Gueorghi Cheitanov

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Born at Yambol in Bulgaria in 1896, Gueorgui Cheitanov was to prove to be
one of the most outstanding figures (and there were many) of Bulgarian
anarchism, and of its specific organisation, the Anarchist Communist
Federation. A brilliant pupil at high school, from an early age he possessed a
rebellious nature. He gravitated very early on in life towards the anarchist
movement. At the age of 17 he burnt the archives of the local court and was
forced to flee into exile after escaping from prison, arriving in Paris at the
age of 18. Here he met up with many other Bulgarian anarchists like Varban
Kilifarski, who taught at La Ruche, the free school and cultural centre set up
by the French anarchist Sebastien Faure.

He returned secretly to Bulgaria in 1914, continuing his revolutionary
propaganda. Arrested and tortured by the police, he escaped again and between
1917 and 1918 was the only Bulgarian revolutionary to go to Moscow at the start
of the Russian revolution, crossing the Danube, Romania, the Russian trenches,
Ukraine and Russia disguised as a soldier. In Moscow he made the acquaintance
of the old Marxist Plekhanov and many other well known Marxists and Bolsheviks,
who asked him to take charge of a Bulgarian language edition of a revolutionary
journal. He became friends with many Russian anarchists and soon realised the
real counter-revolutionary role of the Bolsheviks. He decided to return to
Bulgaria with the favourable revolutionary circumstances after the collapse of
the Bulgarian front and the soldiers' revolt. Crossing the Ukraine, he fell
into the hands of the white Army of reactionary Russians, but managed to escape
from the firing squad! Arriving back in Bulgaria, he contacted the anarchist
movement, most of whom were forced to operate underground. He issued his famous
open letter Appeal to the Anarchists as well as a Manifesto to Revolutionaries
where he developed a clear anarchist position in favour of the Russian
Revolution.

He participated in many armed actions against the State, escaping from
prison twice in spectacular circumstances. At the age of 26 he took a look at
the guerrilla tactics of the movement and offered a self-criticism in
describing them as inadequate to the social struggles developing in Bulgaria.
What was needed, he felt, was mass organisation and action, not just in the
workplace but in all areas of life.

A very talented propagandist, orator and poet, he exercised a great and
charismatic influence over many. As an orator he avoided the usual tricks,
communicating in a clear and concise way.

He participated in the liberation of the notable anarchist Petar Maznev from
prison, and lectured the policemen captured in this incident, on anarchism and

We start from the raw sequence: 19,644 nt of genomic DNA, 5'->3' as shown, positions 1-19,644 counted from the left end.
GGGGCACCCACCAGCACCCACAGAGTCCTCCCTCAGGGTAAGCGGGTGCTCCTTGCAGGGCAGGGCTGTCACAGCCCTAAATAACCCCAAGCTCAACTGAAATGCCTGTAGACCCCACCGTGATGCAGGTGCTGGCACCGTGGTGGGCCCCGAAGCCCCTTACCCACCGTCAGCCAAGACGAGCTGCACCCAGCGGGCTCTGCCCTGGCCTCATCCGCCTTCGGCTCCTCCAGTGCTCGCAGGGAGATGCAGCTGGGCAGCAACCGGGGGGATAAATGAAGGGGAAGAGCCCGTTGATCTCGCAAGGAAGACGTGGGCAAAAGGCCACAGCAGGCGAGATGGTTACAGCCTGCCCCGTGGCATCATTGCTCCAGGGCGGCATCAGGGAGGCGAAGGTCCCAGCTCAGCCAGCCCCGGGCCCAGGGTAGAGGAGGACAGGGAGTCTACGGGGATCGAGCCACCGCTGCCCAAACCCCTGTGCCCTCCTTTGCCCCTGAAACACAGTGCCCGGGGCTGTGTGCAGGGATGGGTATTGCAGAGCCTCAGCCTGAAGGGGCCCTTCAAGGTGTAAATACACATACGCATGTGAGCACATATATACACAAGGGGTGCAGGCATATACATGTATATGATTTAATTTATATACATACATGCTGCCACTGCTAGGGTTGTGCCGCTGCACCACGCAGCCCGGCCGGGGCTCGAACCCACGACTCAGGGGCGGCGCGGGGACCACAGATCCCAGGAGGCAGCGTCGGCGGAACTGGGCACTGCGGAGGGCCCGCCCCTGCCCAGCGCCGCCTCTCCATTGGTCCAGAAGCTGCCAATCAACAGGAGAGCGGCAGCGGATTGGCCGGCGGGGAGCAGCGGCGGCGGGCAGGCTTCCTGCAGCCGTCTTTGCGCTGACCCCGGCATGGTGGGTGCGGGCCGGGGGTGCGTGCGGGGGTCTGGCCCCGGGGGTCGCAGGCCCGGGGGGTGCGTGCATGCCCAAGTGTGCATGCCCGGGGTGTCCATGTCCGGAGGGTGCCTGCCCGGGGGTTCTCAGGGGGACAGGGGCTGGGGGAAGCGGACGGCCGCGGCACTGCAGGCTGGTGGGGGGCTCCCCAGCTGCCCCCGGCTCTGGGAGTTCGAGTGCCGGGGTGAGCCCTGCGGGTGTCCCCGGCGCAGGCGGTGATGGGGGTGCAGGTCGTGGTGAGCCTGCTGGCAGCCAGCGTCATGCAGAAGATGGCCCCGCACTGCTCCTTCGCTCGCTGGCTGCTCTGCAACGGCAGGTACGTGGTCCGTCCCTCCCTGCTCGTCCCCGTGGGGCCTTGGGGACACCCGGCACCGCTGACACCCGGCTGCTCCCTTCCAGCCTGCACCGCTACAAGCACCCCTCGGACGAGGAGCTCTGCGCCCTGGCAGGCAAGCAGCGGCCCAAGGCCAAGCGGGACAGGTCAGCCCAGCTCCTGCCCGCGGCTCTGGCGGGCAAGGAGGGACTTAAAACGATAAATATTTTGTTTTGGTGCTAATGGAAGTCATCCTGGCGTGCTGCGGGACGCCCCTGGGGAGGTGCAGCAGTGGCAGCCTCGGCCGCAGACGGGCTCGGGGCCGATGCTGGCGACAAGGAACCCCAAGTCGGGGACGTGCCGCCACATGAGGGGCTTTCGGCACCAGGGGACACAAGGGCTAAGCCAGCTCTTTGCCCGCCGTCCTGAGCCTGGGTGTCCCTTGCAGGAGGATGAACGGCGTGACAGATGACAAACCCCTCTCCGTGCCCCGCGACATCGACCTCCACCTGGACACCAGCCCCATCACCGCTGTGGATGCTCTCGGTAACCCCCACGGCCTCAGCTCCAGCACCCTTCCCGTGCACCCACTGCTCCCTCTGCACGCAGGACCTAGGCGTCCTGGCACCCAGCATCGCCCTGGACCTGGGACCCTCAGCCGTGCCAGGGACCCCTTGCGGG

the social situation. These cops were freed after promising that they would
resign from the force- they kept their promise! Maznev subsequently died of TB
due to his imprisonment and underground existence. Buried at his native
village, his funeral was the occasion for a massive demonstration in which the
anarchists of the region participated. Cheitanov delivered a passionate speech
which was much remarked upon and helped in the rapid development of the
anarchist movement in the area.

Cheitanov contributed to Free Society, the theoretical review of the
Anarchist Communist Federation., as well as to the literary review Plamak
(Flame) which influenced many intellectuals. He also edited the underground
newspaper Acratia between 1924-1925 which came out 3 times.

In 1923 a military coup led to the butchery of 35,000 workers and peasants.
The armed resistance that followed ended with the bomb attack by the Communist
Party on Sofia cathedral which was aimed at the country's elite. A massive
campaign of repression was then unleashed by the fascists and military against
the revolutionary movement. Special police detachments were set up to hunt
Cheitanov down. All the guerrillas united into a single detachment, being
forced to disperse towards the end of May. Cheitanov and his companion in love
and struggle, Mariola Sirakova, were caught in an ambush and arrested. They
were taken to Belovo railway station and shot with 12 other prisoners on 2nd
June 1925. Cheitanov was officially recognised by the post-war Communist regime
which named streets after him and erected a statue in his home town of Yambol.
This did not stop them from persecuting Cheitanov's comrades still alive,
sending many to prisons and concentration camps!

Mariola Sirakova

Born in Kilifarevo in 1904, the student-actress Mariola Sirakova belonged to
a well-off family. She revolted from an early age against her social background
and joined the anarchist movement at a young age. After her martyr's death, her
younger brother Georgu carried on the struggle for anarchism and was imprisoned
by the Communists in the concentration camp of Belene.

Ivan Nicolov

One of the most popular speakers and polemicists of the Anarchist
Communist Federation, Ivan Nicolov was born in 1900 in Radomir. He worked as a
teacher, and as an orator took part in many public meetings organised by the
anarchists throughout Bulgaria. Poor and modest, he always wore an old
soldier's cap. He had the endearing habit of keeping newspaper cuttings up his
sleeves, which he used to back up his polemics with political opponents, in
particular the Communist Party. He was very popular among peasants and workers.
After the Sofia cathedral bombing, he was arrested and burnt alive in the
furnace of the National Security (equivalent of CID) in April 1925.

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